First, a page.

The Five Aggregates in Buddhism are the invariable constituents of a sentient being’s experience in a given moment.

Some things are just more alive than others (animals are more alive than plants, which are more alive than ordinary matter).


On Damnation

In Buddhist theology, the totally deluded (Icchantikas) have lost their Buddha-Nature entirely and can never attain Nirvana (but their Buddha-nature is recoverable if they are able to regain a small measure of a conscience).

Icchantikas is actually the closest equivalent to the Hebrew Gehenna or post-eschatological damnation present in all Abrahamic Religion.

The ultimate fate of Icchantikas is questionable. My own tradition at least, argues that Icchantikas are eventually dissolved into Qi (annihilated).

Thematically at least, the Buddhist Naraka (Hellworlds) are closer in conception to Sheol or the Islamic Barzakh (the Grave), since Naraka is not actually damnation. Narakas are considered proper rebirths. Being born in Naraka is not damnation. The Icchantika is however, a damning fate.

For a true transitory or purgatorial existence, in Buddhism that would be the Bardo (the fluid intermediate state between lives; which can be experienced as a hallucinatory nightmare for the deceased).


On God & Angels

— Dharma-Nature

— Allah

Say, “He is Allah , [who is] One, Allah , the Eternal Refuge. He neither begets nor is born, Nor is there to Him any equivalent.”
— Surah Al-Ikhlas [112:1-4]

“There is, O monks, an Unborn, Unoriginated, Uncreated, Unformed. Were there not, O monks, this Unborn, Unoriginated, Uncreated, Unformed, there would be no escape from the world of the born, originated, created, formed. Since, O monks, there is an Unborn, Unoriginated, Uncreated, Unformed, therefore is there an escape from the born, originated, created, formed. What is dependent, that also moves; what is independent does not move. Where there is no movement, there is rest; where rest is, there is no desire; where there is no desire, there is neither coming nor going, no ceasing-to-be, no further coming to be. Where there is no ceasing-to-be, no further coming-to-be, there is neither this shore [this world] nor the other shore [Nirvana], nor anything between them.”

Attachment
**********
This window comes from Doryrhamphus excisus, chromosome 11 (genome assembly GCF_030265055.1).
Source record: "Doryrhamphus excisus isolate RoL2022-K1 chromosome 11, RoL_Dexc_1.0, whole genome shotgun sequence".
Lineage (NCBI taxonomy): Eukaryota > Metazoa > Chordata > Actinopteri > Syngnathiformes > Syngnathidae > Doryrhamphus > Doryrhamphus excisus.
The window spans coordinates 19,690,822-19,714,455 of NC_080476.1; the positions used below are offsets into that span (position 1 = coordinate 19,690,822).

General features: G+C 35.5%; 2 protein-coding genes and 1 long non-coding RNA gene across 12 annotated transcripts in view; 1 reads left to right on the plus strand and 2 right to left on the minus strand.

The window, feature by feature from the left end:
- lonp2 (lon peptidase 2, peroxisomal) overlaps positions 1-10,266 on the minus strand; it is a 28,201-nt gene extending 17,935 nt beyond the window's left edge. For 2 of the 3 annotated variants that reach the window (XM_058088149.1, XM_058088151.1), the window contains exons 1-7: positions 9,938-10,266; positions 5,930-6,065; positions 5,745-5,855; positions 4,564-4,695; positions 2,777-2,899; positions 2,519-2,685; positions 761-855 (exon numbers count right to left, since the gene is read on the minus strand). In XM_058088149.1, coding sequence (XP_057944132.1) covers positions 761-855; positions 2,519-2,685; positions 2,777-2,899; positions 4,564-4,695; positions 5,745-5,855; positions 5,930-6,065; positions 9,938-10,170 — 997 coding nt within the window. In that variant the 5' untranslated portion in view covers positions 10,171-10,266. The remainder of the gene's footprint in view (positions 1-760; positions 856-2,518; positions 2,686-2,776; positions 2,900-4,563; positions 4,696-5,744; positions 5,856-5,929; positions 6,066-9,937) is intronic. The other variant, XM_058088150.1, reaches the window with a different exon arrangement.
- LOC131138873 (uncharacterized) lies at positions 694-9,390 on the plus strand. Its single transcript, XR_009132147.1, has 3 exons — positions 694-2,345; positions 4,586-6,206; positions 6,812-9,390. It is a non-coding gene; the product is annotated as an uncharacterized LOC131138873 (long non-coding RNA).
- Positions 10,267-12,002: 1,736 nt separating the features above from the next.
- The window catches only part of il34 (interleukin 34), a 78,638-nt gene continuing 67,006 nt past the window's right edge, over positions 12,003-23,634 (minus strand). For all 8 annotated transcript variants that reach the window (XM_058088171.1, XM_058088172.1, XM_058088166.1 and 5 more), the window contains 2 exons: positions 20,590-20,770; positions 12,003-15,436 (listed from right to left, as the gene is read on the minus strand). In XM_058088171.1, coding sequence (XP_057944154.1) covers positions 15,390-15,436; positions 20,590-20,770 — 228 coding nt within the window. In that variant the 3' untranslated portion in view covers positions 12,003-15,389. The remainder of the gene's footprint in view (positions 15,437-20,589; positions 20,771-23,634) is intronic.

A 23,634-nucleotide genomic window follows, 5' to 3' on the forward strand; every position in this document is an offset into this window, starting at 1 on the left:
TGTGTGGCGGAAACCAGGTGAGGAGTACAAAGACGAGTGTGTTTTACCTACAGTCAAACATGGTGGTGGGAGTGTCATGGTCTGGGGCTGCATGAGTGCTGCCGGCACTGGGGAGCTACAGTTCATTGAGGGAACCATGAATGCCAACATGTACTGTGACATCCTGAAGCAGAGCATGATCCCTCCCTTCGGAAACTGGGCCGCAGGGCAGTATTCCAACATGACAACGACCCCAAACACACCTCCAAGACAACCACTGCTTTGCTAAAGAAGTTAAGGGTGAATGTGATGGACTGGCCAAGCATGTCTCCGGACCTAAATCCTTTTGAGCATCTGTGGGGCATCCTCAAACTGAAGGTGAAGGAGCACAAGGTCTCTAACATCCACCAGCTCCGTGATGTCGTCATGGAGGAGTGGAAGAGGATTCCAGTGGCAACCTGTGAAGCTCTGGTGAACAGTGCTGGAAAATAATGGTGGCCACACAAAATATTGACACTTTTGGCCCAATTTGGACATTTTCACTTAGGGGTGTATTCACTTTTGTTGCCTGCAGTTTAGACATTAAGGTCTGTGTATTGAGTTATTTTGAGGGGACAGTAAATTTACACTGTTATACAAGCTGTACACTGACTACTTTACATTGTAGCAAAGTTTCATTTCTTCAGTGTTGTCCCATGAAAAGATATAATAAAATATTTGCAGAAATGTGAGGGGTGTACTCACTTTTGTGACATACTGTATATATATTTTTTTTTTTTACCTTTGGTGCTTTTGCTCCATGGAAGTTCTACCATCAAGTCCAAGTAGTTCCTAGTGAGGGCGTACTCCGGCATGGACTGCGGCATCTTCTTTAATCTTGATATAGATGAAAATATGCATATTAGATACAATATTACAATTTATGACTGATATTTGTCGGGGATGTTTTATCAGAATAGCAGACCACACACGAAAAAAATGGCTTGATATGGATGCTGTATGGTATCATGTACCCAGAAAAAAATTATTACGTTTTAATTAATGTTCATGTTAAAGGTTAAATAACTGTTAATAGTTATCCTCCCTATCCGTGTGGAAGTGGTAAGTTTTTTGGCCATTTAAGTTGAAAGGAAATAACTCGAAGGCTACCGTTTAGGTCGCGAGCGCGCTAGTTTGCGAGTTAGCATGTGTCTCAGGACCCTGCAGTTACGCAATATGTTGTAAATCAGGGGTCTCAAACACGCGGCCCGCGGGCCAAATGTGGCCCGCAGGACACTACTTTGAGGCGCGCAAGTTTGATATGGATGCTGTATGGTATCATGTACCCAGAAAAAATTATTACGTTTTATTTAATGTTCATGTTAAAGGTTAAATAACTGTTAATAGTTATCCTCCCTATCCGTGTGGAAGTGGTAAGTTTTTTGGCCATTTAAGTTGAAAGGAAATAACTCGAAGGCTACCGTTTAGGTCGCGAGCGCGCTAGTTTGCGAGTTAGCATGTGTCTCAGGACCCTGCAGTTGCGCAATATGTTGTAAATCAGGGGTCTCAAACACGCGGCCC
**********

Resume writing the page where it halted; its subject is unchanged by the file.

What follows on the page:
— Shakyamuni Buddha, Udana Nikaya (viii: 3)

More specifically, in Buddhism, you can conceptualize the Adi-Buddha as the primordial Buddha inherent in all things. Specifically, Adi-Buddha is identified as Vairocana, or the Dharmakaya (Truth Body) of Shakyamuni Buddha. Dharmakaya is representational of Dharma-Nature, in a manner very much akin to MALAKH YHWH (Angel that is the Lord in the Bible) sort of entity. Effectively God, but still not God (Dharma-Nature pervades the whole, but is not the whole. The closest you will find to a statement on the Uniqueness of God in Buddhism).

In Islam, none of the Angels have Free Will, being extension of God’s Will. Again, a functional god (in terms of how God interacts with the world. It was not God who directly spoke to the Prophet Muhammad, but instead, he used Gabriel as an intermediary to communicate his message. Why is this intermediary necessary? Because that is how God acts in the world; admittedly, this draws a bit from the Esoteric Kabbalistic conception of what Angels are— as Tasks of God, rather than from Islam).

A Buddha is like such a process.

Peace be upon you.



Theravada Buddhism was almost Messianic for at least 800 Years.

For a good chunk of time (for at least 800 years, maybe much longer), Theravada Buddhism was almost Messianic; as in, adherents did not believe that they could attain Enlightenment under their own power.
Disclaimer: I have a mostly Mahayana background, so correct me on any mistakes.